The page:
“It is the most powerful creation to have life growing inside of you. There is no bigger gift.” — Beyoncé
The human body is a miraculous thing, and this is particularly evident during pregnancy. While for most women pregnancy can be filled with joy, the subtle and obvious changes that occur in the mother’s body can cause physical and emotional discomfort. Hormonal changes such as the increase of estrogen and progesterone can cause changes in mood, organs such as the bladder become compressed as the growing fetus takes up residence in the abdominal area, and of course there is the dreaded “morning sickness” that can be “all-day sickness.”
Essential oils can be helpful for many of the symptoms related to pregnancy; however, some essential oils are not safe to use while pregnant. Other essential oils may be safe when used in a lower amount than normal. Because substances with a molecular weight of less than 1000 can cross the placenta, and because all essential oil constituents have a molecular weight of below 500, the assumption is that essential oils can cross the placenta. This means that the growing fetus will be directly exposed to the essential oils being absorbed by the mother. For this reason, pregnancy is one of the areas that Essence of Thyme College of Holistic Studies is especially cautious with. It is just not worth risking the health of the baby or mother by using inappropriate essential oils or too much of an essential oil. However, there are some essential oils that are safe, if used as recommended, and in fact they may be safer than using an alternative product.
During the first trimester, we recommend inhalation as the primary method of use. Essential oils such as ginger (Zingiber officinale), true lavender (Lavandula angustifolia), and citrus peel essential oils such as sweet orange (Citrus sinensis) or lemon (Citrus limon) can be inhaled to reduce nausea. Lavender, neroli (Citrus aurantium var. amara), and sweet orange can be helpful with emotional issues related to pregnancy or life in general.
By the second trimester, often the mother’s nausea will have abated. Two common complaints during the second trimester are muscular pain and difficulty sleeping. Pam Conrad (2019) suggests that during pregnancy the dilution percentage should be between 0.5% and 1%, which is equivalent to 1–2 drops of essential oil per 10 ml of carrier. A lovely gentle pregnancy massage with true lavender and/or neroli diluted to 0.5% would be a wonderful way to relax during the second trimester of the pregnancy. A cool compress with one drop of lavender or ginger essential oil might help to ease some aches and pains during the pregnancy as well.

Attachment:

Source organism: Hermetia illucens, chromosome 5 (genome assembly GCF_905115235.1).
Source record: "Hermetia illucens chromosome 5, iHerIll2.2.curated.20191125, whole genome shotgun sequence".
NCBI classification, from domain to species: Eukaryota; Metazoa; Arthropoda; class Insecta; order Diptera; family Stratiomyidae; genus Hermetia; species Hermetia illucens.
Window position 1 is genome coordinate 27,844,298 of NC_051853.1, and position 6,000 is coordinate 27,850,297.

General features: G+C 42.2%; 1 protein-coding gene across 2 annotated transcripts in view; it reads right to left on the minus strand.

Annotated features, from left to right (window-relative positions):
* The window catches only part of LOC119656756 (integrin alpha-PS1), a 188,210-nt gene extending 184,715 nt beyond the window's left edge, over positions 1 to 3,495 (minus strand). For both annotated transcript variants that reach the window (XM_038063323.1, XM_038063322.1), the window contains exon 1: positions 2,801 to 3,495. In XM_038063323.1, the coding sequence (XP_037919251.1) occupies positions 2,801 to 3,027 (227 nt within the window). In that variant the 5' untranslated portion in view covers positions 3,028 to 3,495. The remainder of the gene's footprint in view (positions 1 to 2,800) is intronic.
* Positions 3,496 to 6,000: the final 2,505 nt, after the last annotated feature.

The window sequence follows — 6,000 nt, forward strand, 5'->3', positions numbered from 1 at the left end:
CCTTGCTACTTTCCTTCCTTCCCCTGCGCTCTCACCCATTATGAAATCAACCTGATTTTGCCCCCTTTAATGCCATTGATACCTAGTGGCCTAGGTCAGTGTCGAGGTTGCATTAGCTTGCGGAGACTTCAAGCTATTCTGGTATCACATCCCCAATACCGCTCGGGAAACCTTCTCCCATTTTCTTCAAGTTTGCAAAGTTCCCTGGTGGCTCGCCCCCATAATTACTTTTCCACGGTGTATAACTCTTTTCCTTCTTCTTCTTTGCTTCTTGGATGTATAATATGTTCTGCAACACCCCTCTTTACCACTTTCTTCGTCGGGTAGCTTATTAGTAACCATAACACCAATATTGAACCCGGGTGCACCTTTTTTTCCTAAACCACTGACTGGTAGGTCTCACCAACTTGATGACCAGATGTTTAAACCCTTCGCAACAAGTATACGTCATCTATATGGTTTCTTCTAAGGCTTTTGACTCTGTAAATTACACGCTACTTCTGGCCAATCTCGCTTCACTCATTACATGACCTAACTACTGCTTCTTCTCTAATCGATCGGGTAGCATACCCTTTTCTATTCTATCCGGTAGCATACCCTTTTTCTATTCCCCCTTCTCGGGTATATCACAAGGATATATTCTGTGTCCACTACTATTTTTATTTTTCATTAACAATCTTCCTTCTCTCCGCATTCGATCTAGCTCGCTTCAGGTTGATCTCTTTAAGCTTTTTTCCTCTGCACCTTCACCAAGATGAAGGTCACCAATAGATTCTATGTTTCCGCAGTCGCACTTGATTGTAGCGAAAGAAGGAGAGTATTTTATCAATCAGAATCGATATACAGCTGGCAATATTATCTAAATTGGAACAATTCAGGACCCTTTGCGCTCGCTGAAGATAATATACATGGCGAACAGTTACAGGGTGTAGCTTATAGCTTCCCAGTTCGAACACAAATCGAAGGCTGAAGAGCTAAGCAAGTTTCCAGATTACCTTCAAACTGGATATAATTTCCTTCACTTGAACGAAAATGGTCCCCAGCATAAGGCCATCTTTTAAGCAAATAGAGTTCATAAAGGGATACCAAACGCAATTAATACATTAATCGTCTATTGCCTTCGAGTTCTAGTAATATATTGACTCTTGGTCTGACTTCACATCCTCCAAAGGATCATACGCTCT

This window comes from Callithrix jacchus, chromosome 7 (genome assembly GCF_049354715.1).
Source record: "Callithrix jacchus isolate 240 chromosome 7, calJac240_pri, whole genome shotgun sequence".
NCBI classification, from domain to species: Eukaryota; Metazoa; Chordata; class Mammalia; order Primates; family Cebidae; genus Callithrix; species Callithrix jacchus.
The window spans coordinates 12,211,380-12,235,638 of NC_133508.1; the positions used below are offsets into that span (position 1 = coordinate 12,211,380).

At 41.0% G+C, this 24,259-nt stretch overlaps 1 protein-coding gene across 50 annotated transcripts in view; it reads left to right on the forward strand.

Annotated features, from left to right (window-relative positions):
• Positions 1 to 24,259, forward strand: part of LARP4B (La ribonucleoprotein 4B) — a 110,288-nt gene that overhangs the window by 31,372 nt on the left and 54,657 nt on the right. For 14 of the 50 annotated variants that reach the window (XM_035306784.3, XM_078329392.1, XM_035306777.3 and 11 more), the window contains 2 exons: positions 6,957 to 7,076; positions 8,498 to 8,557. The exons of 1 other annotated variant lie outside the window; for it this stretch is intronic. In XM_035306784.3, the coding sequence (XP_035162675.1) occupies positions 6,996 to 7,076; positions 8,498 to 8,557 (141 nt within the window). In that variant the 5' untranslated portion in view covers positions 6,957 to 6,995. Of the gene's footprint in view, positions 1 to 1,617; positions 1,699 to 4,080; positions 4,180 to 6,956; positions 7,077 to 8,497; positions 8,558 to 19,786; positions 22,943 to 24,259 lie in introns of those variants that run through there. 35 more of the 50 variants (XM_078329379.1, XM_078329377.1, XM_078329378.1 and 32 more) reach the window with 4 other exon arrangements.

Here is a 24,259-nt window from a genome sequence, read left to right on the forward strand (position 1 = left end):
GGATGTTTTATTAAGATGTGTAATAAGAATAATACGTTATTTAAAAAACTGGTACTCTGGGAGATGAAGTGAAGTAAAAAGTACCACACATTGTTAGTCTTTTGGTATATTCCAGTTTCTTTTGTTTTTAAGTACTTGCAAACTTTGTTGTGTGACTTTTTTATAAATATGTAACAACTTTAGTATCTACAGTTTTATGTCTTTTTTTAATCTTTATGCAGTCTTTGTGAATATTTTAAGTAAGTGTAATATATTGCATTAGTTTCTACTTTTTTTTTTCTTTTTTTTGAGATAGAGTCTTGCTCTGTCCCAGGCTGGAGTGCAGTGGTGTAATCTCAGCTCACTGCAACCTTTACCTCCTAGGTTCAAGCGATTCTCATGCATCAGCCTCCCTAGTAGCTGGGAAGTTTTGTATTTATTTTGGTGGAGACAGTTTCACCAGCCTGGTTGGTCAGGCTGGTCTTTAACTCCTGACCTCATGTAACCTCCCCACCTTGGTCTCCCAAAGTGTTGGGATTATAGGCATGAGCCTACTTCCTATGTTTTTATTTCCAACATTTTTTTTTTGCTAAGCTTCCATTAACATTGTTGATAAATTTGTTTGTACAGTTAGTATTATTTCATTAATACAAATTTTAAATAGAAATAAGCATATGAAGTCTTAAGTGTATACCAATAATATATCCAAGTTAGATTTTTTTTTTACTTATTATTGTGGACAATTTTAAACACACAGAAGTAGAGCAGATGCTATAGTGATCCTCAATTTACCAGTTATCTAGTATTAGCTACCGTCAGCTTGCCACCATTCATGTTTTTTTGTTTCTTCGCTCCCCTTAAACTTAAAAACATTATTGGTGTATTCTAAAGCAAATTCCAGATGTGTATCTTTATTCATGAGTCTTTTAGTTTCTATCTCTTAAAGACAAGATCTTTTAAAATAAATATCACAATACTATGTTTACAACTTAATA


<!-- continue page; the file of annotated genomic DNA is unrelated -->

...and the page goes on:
The pregnant woman may develop stretch marks on the abdomen and breasts, and she may also experience swelling in the ankles, feet, fingers, and face. Neroli in a 0.5–1% dilution can be helpful for preventing stretch marks. A cool foot bath with sea salts can help to alleviate the edema in the feet and legs.
During the third trimester, lemon, lavender, peppermint (Mentha piperita), bergamot (Citrus bergamia), neroli, and petitgrain can be used topically at a1% dilution and via inhalation.
If you are keeping a journal during your pregnancy, make sure to include the essential oils you’ve used, how you used them, and how they made you feel.
And if you're intrigued by the benefits of essential oils during pregnancy and want to dive deeper into safety and therapeutic applications, consider exploring the Professional Level Certification Program at Essence of Thyme. This comprehensive program features a dedicated lesson on the female reproductive system and pregnancy, providing valuable insights to elevate your understanding and practice.
Essential oils can bring a sense of peace and tranquility to during the pregnancy journey. It is a time to be more mindful of your essential oil use and how you use them in an appropriate and safe way. Enjoy your pregnancy, and enjoy your essential oils.
Essence of Thyme College of Holistic Studies offers 300- and 630-hour professional aromatherapy certification programs that help you grow a successful, fulfilling career by specializing and creating your market niche. Professional Level Certification prepares graduates to become aromatherapy consultants, launch product lines or retail businesses, or provide services as an adjunct to existing holistic health specializations. Master Level Certification and electives are ideal for certified aromatherapists seeking higher education or a path to clinical aromatherapy practice.
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Conrad, P. (2019). Women’s health aromatherapy: A clinically evidence-based guide for nurses, midwives, doulas and therapists. Singing Dragon.
Essence of Thyme College of Holistic Studies. (n.d.) Module 12: Lesson 3: Anatomy & physiology - female reproductive system [Class handout]. Essence of Thyme College of Holistic Studies, Professional Level Certification Program.
Tisserand, R., & Young, R. (2014). Essential oil safety: a guide for health care professionals (2nd ed.). Churchill Livingstone.